- “Intellectual history at its best should heighten the philosophical drama in a thinker’s work, giving us a deeper appreciation of what is genuinely at stake in it. Samuel Moyn’s study of Levinas does just that. It not only helps us understand why Levinas became such a revered figure in postwar France but also reveals what that reverence obscured—in particular, Levinas’s deep debt to Jewish and, surprisingly, Christian theology. All of which raises important questions about the moral legacy of biblical religion, and how modern philosophy has and hasn’t confronted it.” — Mark Lilla, author of “The Reckless Mind: Intellectuals in Politics” reviewing “Origins of the Other”
- “In Origins of the Other, Samuel Moyn not only offers a novel and historically convincing portrait of Levinas that upsets received interpretations but also bridges areas of inquiry that seldom meet. In so doing he gives intellectual historians as well as philosophers a model for considering the complex interplay between historical and philosophical understanding. This is an original and superb book. It will be sure to provoke much debate about Levinas and about a fundamental issue that continues to plague much of contemporary Continental and Anglo-American political and ethical theory: whether it is possible to develop a secular humanism without recourse to theological categories.” — Leora Batnitzky, Princeton University reviewing “Origins of the Other”
- “Emmanuel Levinas is arguably the most important ethical theorist in all of recent continental philosophy. Yet his historical origins have been poorly understood— until now. Samuel Moyn provides not only a fascinating inquiry into the sources of Levinasian ethics but also a bold and capacious look at the broader, European discourse of ‘the other’ that first emerged from the ferment of interwar philosophical ‘crisis’ among such thinkers as Franz Rosenzweig and Karl Barth. The result is a work of scholarship sober in tone yet scintillating with insight. Moyn has written nothing less than a portrait of European intellectual life in the twentieth century.” — Peter E. Gordon, Harvard University, author of “Rosenzweig and Heidegger: Between Judaism and German Philosophy” reviewing “Origins of the Other”
- “Refreshingly lucid… One of the virtues of Moyn’s book is that he discovers the origins of Levinas’s notion of Otherness where few before him have thought to look.” — Richard Wolin reviewing “Origins of the Other”
- “There is no denying Moyn’s philological analysis. … Moyn also provides an exceptionally accessible introduction to the often dense and obscure problems of phenomenology, and to how Levinas and others went about trying to solve them.” — Jay Michaelson reviewing “Origins of the Other”
- “. . . arresting scholarship . . . Moyn elucidates with compelling clarity and coherence. Alive to historical ironies and penetratingly written, this small, thoughtful book focusing on one moment in French history illuminates very large themes, representing intellectual history at its very best.” — Benny Kraut reviewing “A Holocaust Controversy”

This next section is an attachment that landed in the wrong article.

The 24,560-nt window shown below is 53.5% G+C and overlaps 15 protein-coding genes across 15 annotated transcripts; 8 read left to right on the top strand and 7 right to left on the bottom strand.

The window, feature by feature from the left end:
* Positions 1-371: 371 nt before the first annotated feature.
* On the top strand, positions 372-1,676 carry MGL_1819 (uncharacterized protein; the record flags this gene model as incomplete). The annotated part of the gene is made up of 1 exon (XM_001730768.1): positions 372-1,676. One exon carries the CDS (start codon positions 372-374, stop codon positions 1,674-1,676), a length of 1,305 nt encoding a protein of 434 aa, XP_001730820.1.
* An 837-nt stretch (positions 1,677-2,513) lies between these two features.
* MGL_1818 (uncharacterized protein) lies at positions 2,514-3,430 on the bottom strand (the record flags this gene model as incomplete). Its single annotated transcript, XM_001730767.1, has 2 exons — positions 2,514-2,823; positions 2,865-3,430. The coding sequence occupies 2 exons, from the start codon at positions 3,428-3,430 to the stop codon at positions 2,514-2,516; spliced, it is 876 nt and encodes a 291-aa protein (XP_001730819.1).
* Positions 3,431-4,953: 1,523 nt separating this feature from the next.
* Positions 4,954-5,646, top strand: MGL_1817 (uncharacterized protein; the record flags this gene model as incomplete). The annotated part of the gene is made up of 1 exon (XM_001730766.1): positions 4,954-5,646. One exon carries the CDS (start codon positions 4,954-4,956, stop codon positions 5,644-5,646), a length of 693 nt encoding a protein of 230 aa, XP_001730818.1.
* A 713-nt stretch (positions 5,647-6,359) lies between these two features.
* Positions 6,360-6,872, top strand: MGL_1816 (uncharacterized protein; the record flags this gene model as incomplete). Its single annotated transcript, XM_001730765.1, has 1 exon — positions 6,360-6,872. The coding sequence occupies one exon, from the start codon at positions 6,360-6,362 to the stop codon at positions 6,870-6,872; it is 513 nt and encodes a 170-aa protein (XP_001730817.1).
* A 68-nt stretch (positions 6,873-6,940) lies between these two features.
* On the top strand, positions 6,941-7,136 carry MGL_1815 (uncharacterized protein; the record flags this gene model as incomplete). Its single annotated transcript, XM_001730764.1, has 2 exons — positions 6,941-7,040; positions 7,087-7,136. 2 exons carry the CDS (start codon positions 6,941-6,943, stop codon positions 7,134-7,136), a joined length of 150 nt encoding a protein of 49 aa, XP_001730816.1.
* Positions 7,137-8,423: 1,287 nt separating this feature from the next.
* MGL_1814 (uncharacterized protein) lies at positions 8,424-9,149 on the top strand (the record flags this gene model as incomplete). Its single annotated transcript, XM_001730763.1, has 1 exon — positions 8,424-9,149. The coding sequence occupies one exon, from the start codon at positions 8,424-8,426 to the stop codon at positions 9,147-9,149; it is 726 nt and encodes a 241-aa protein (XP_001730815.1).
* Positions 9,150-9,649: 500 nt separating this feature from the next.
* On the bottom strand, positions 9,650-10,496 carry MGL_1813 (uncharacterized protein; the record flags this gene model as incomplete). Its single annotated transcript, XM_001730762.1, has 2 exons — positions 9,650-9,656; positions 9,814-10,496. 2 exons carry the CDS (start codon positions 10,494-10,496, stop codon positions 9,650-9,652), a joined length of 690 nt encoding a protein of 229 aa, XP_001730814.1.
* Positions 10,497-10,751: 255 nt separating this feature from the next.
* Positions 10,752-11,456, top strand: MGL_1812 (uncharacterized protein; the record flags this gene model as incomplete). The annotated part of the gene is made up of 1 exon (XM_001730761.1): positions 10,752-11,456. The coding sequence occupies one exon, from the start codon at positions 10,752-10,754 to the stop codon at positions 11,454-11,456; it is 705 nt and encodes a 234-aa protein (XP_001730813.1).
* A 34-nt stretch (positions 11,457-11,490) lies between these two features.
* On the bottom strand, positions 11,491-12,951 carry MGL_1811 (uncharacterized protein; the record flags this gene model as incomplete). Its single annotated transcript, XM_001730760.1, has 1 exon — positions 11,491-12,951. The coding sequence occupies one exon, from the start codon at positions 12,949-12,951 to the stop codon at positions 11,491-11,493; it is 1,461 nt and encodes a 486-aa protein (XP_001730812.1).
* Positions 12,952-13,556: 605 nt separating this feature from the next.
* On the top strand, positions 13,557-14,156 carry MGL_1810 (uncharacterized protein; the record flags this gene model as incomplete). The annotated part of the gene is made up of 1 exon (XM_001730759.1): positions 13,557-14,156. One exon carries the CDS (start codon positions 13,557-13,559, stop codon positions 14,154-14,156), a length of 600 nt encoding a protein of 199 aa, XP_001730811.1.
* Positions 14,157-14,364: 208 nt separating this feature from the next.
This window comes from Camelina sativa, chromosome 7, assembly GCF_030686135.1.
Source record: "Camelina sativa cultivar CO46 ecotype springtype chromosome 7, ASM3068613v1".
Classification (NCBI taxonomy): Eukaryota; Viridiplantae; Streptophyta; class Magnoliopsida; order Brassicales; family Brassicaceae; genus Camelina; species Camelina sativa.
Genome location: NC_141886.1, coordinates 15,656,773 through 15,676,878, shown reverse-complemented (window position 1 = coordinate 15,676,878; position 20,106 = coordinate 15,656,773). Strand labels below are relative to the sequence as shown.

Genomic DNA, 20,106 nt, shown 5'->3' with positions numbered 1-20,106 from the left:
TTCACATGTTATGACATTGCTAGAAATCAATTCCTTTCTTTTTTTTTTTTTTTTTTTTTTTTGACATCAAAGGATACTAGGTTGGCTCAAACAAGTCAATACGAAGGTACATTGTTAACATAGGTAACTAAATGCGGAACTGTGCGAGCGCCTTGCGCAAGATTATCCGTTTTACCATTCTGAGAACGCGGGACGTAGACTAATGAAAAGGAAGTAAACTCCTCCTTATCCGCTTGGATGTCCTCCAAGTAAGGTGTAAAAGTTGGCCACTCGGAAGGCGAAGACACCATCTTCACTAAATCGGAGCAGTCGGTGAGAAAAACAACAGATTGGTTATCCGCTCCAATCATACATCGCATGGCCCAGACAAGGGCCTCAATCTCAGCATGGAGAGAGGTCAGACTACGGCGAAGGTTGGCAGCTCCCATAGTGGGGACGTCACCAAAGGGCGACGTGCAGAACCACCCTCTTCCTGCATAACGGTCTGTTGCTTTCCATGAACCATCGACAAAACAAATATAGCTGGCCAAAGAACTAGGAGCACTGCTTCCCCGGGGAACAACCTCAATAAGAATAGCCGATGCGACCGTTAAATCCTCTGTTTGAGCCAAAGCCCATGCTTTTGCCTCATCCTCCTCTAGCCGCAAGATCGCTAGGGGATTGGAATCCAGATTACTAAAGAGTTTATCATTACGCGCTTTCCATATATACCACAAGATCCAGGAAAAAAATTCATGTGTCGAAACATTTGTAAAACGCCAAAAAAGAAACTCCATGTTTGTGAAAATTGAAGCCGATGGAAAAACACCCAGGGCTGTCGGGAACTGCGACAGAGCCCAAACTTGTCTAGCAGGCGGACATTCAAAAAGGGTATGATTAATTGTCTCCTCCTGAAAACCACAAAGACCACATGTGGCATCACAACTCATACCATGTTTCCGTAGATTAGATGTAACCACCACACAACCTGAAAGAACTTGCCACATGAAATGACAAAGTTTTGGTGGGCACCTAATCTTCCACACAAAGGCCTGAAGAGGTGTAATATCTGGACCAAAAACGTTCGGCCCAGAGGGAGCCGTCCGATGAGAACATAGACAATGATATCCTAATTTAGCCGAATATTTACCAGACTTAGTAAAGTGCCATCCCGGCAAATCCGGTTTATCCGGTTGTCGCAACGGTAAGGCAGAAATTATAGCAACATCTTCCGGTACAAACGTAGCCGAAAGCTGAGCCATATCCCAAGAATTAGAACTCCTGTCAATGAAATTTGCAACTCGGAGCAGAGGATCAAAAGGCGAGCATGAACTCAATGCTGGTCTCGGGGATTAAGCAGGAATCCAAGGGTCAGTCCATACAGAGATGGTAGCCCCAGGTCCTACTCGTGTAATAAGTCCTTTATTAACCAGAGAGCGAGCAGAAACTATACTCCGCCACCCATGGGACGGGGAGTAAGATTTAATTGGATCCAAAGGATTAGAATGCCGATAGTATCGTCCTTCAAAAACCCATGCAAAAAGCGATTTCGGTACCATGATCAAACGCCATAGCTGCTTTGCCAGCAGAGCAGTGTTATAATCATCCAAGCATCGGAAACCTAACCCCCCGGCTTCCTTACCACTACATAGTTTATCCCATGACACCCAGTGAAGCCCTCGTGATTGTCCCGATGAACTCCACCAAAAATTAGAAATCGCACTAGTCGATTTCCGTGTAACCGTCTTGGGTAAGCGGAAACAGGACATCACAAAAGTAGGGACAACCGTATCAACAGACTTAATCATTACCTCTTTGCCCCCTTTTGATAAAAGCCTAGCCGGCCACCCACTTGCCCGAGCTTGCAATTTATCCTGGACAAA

- “Did Jews go like lambs to the Nazi slaughter? Not those who revolted in the Treblinka death camp in August 1943. In this absorbing and elegant work Samuel Moyn shows how an incendiary book about Treblinka in 1966 transformed Holocaust awareness.” — Robert O. Paxton, author of “Vichy France: Old Guard and New Order” r eviewing “A Holocaust Controversy”
- “Moyn provides a fascinating micrological study of the heated controversy surrounding J.F. Steiner’s 1966 book Treblinka, a controversy reminiscent of the recent Goldhagen affair. Focusing on he contested distinction between concentration and death camps as well as on the question of Jewish “complicity” in the process of extermination, Moyn’s study becomes the port of entry for an illuminating exploration of still-live issues surrounding the uses and abuses of the Holocaust.” — Dominick LaCapra, author of “History and Memory after Auschwitz” reviewing “A Holocaust Controversy”
- “I loved both this class and this professor. In my four years at Columbia, I have taken a number of interesting courses, but few have made me think as hard as this one, both inside the class and out. Professor Moyn takes the near-sacred idea of human rights and forces you to consider them as more than just ideals that we all do or should strive to make a reality. Prof. Moyn himself is an entertaining lecturer, without being a showman. He has a dry sense of humor that makes even the dullest material seem interesting. In addition, he manages to impart tons of information without ever losing focus of his main points.”…
“Samuel Moyn is an amazing professor, a great guy who is extremely friendly and very knowledgeable and willing to work with his students.”…
“You would be hard pressed to find a better prepared or more engaging teacher at Columbia…Prof Moyn is an excellent teacher–available to students, smart, fair, funny, organized.”…”Moyn is a great lecturer, he’s entertaining and exceptionally brilliant.” — Anonymous Students
Posted on Sunday, December 3, 2006 at 7:34 PM